Passengers who give up their travel in response to health authority advisories are entitled, not only as matter of fairness but also as a matter of law, to a full refund to the original form of payment. Various credits for future travel or services by companies that may or may not exist when the pandemic is over do not meet this requirement.
If you are one of the thousands of Canadians doing their civic duty and saving lives by cancelling their travel abroad, then this guide is for you.
The Big Picture
If there is one thing airlines and other travel service providers hate doing, it is returning your money. They have come up with various “flexibility policies” to steer you away from exercising your right to a full refund. Think of them as their “first offer” to you. You do not have to accept it.
The relationship between you and travel service providers is a contractual one. You have to pay and they have to deliver certain services to you. There are several ways of getting out of such a contract and getting a full refund:
- based on the terms and conditions set out in the contract (e.g., refundable ticket);
- If the travel service provider fails to provide the services contracted (e.g., flight cancellation or unreachability of the provider); or
- if unforeseeable circumstances prevent performance of the contract (e.g., a public health authority advisory against travel abroad).
In these circumstances, the service provider cannot charge you any cancellation fees, but has to issue you a full refund in the original form of payment. Any statement to the contrary is a mere attempt to dissuade you from exercising your rights.
This guide explains how to fit your circumstances into one of these broad principles. Stand your ground. Do not take “no” for an answer.
If your travel is in more than 7 days, do not contact the airline or your travel agent. Circumstances and policies are likely to change between now and the date of your travel. You may end up wasting a lot of your own time arguing for a refund, while in a day or two the refund would be issued effortlessly (e.g., the flight gets cancelled in the meantime). More importantly, you would also tie up agents who are needed to bring home Canadians stranded abroad.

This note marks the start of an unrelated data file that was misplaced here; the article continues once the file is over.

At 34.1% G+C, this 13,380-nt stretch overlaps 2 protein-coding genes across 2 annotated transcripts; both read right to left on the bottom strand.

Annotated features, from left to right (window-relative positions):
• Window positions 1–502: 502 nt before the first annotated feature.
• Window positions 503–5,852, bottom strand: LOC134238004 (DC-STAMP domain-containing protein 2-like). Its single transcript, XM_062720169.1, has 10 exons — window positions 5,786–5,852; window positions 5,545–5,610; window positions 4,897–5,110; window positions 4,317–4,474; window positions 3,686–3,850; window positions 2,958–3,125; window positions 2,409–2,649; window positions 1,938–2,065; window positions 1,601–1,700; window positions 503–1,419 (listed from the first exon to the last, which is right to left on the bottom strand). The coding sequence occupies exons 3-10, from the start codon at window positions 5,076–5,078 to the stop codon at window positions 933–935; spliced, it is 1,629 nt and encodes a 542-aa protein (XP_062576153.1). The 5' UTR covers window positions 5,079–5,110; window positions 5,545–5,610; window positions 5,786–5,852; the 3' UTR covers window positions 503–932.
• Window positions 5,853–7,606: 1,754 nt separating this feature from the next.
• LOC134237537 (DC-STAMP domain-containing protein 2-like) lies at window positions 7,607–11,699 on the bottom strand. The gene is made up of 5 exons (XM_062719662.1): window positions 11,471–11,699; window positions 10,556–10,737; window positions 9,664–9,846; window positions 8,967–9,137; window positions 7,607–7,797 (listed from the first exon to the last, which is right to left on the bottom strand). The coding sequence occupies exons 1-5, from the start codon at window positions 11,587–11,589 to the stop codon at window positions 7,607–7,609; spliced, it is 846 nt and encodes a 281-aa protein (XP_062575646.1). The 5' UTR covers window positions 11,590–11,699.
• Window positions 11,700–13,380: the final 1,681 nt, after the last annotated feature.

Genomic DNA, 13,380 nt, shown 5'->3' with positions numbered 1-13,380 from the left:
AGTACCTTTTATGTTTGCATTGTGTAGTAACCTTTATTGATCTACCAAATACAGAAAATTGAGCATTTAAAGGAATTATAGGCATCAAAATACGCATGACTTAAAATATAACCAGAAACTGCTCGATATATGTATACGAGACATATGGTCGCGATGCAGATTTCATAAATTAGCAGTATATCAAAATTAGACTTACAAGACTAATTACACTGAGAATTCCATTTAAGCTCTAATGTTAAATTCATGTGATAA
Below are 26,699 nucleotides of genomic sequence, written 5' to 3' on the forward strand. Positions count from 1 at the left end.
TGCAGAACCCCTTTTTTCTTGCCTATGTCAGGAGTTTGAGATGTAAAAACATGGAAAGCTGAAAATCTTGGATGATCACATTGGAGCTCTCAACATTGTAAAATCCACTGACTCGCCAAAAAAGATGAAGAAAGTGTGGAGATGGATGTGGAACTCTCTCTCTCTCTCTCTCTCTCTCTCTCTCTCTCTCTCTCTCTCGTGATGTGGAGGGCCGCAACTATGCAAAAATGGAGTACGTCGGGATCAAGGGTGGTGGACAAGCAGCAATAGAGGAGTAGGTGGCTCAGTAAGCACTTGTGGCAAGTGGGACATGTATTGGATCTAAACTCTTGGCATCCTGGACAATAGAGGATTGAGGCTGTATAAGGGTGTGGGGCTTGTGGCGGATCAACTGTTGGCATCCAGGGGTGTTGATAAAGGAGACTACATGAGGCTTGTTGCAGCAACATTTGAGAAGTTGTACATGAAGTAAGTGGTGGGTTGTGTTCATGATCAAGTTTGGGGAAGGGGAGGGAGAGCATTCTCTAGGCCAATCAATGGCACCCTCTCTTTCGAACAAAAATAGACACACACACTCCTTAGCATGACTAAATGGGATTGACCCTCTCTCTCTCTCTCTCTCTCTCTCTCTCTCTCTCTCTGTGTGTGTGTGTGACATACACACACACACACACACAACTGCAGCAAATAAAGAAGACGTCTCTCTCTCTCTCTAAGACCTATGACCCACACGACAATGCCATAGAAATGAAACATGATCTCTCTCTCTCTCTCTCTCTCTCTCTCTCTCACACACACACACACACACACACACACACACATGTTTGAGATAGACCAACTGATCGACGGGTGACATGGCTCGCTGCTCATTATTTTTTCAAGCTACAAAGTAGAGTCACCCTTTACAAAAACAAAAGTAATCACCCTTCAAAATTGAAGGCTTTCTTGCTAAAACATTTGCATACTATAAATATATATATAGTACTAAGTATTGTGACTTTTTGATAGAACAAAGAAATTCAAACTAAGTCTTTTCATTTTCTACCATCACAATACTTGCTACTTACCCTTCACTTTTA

Legal Grounds for a Refund
If the airline cancels any segment of your itinerary since the time you purchased your ticket, you are entitled to a refund of the unused portion of your airfare, and if you did not depart yet, the entire airfare.
If the reason for the flight cancellation was “schedule change” or something similar within the airline’s control (including maintenance issues), then the precise legal basis for your right to a full refund is subsection 17(2) of the Air Passenger Protection Regulations. Subsection 17(7) confirms that “Refunds under this section must be paid by the method used for the original payment and to the person who purchased the ticket or additional service.”
If the reason for the flight cancellation is outside the airline’s control, such as closure of airports, then the legal basis of the right to a refund is contract law in general, and case law from the Canadian Transportation Agency:
[...] it is unreasonable for Porter to refuse to refund the fare paid by a passenger because of its cancellation of a flight, even if the cause is an event beyond Porter’s control.
- Lukács v. Porter, Decision No. 344-C-A-2013, para. 88
- Lukács v. Sunwing, Decision No. 313-C-A-2013, para. 15
- Lukács v. Porter, Decision No. 31-C-A-2014, paras. 33 and 137
- Re: Air Transat, Decision No. 28-A-2004
The United States Department of Transportation (DOT) requires airlines operating flights to, from, and within the US to issue refunds to passengers for flights that are cancelled or significantly delayed.
The DOT issued an enforcement notice to US and foreign airlines, warning them that:
Although the COVID-19 public health emergency has had an unprecedented impact on air travel, the airlines’ obligation to refund passengers for cancelled or significantly delayed flights remains unchanged.
- Enforcement Notice Regarding Refunds by Carriers Given the Unprecedented Impact of the COVID-19 Public Health Emergency on Air Travel, United States Department of Transporation (April 3, 2020).